To clarify the biological function of CENPA in HCC, both gain- and loss- of function studies were performed. We first detected the CENPA expression level, and found that compared to HL7702, CENPA was significantly upregulated in HCC cell lines (Figure S2A). Then, we constructed stable CENPA knockdown cell line in Huh7 cells, and overexpression cell lines in MHCC-97H and HLF cells (Figure S2B). After knockdown of CENPA, the proliferation and colony formation capabilities of the Huh7 cells were significantly inhibited (Figure 2A and 2B), whereas overexpression of CENPA in MHCC-97H and HLF cells enhanced the proliferation and colony formation capabilities of HCC cells (Figure 2A and 2B; Figure S2C and S2D). The EdU assay further demonstrated that CENPA was essential for cell proliferation, as knocking down CENPA indicates a pronounced reduction in DNA synthesis, and vice versa (Figure 2C). Since DNA synthesis is closely correlated with cell cycle, we examined the change of cell cycle procession by flow cytometry. The results suggested that CENPA decreased the proportion of HCC cells in the G0/G1 phase, while the number of cells in the G2/M phase was increased, and CENPA knockdown resulted in the opposite phenotypic changes (Figure 2D; Figure S2E).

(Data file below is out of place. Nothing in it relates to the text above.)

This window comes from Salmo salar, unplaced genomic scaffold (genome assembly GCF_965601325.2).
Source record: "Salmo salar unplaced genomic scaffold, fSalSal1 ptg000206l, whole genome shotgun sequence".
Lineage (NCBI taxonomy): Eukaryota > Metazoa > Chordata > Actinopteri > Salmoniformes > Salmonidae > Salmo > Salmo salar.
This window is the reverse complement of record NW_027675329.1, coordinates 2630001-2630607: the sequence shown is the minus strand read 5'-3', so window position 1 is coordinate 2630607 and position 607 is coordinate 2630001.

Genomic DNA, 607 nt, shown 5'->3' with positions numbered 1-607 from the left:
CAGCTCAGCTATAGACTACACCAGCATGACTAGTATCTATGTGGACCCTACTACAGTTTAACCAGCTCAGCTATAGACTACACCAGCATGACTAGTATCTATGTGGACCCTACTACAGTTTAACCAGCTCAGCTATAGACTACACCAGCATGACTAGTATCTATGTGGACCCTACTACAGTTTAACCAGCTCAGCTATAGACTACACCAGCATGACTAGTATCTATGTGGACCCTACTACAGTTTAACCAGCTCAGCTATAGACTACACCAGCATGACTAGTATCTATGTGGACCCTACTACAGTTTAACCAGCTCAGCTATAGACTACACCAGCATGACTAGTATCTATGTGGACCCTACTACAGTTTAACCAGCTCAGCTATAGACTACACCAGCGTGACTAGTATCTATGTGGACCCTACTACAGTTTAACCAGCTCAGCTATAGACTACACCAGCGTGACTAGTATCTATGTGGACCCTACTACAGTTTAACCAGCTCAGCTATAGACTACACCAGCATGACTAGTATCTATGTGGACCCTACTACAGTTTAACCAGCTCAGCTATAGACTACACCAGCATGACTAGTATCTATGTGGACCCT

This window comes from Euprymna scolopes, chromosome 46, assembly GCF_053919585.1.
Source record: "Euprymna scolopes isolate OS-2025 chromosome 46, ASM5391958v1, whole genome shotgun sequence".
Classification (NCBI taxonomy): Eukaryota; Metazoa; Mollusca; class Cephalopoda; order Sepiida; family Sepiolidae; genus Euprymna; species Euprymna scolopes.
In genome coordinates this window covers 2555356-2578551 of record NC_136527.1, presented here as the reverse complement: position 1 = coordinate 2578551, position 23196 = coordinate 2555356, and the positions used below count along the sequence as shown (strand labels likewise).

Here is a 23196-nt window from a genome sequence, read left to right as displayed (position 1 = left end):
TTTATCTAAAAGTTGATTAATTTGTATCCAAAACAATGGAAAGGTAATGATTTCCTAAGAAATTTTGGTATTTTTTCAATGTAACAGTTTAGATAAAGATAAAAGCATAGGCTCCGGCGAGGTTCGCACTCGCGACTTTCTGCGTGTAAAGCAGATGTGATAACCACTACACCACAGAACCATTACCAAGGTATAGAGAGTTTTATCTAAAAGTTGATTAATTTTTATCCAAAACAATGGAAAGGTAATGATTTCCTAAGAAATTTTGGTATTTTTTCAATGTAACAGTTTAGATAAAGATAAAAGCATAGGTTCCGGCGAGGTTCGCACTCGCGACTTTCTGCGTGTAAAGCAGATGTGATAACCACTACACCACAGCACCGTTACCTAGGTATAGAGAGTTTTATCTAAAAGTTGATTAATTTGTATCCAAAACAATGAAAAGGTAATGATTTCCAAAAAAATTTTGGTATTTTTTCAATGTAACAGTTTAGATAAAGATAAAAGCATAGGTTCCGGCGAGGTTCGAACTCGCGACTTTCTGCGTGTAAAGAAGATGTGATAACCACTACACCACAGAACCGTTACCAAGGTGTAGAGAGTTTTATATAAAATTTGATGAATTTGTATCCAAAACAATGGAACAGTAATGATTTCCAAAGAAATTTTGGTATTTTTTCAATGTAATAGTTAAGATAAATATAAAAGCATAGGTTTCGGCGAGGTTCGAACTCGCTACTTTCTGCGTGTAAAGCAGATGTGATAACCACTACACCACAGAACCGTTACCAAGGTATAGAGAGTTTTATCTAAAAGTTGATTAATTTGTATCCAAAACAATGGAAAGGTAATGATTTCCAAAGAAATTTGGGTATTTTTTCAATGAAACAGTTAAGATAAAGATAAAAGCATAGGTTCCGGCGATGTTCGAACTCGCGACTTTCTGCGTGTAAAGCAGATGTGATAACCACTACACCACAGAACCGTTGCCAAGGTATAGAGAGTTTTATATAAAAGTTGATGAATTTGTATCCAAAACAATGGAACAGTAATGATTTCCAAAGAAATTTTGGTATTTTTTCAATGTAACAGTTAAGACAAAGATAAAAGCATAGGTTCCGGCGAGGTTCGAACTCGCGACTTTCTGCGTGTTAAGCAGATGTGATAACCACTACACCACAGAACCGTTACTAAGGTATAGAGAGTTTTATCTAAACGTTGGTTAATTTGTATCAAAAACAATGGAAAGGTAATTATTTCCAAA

We then used heterotopic xenograft and orthotopic xenograft animal models to further identify the role of CENPA in HCC cell proliferation in vivo. Results showed that compared with the control group, the tumor size and weight of the CENPA knockdown group were significantly reduced after subcutaneous injection (Figure 2E; Figure S2F). The opposite results were observed in the CENPA overexpressed group (Figure 2F; Figure S2G). The orthotopic xenograft tumor model showed that compared with the control group, CENPA knockdown significantly reduced the volume of orthotopic liver tumor, while the overexpression of CENPA had the opposite effect (Figure 2G and 2H; Figure S2H and S2I). IHC staining results showed that, compared with controls, the positive proportion of Ki67 was lower in tumors with CENPA knockdown but higher in tumors with CENPA overexpression (Figure S2F-S2I). All these results suggested that CENPA promotes HCC cell proliferation and tumor growth.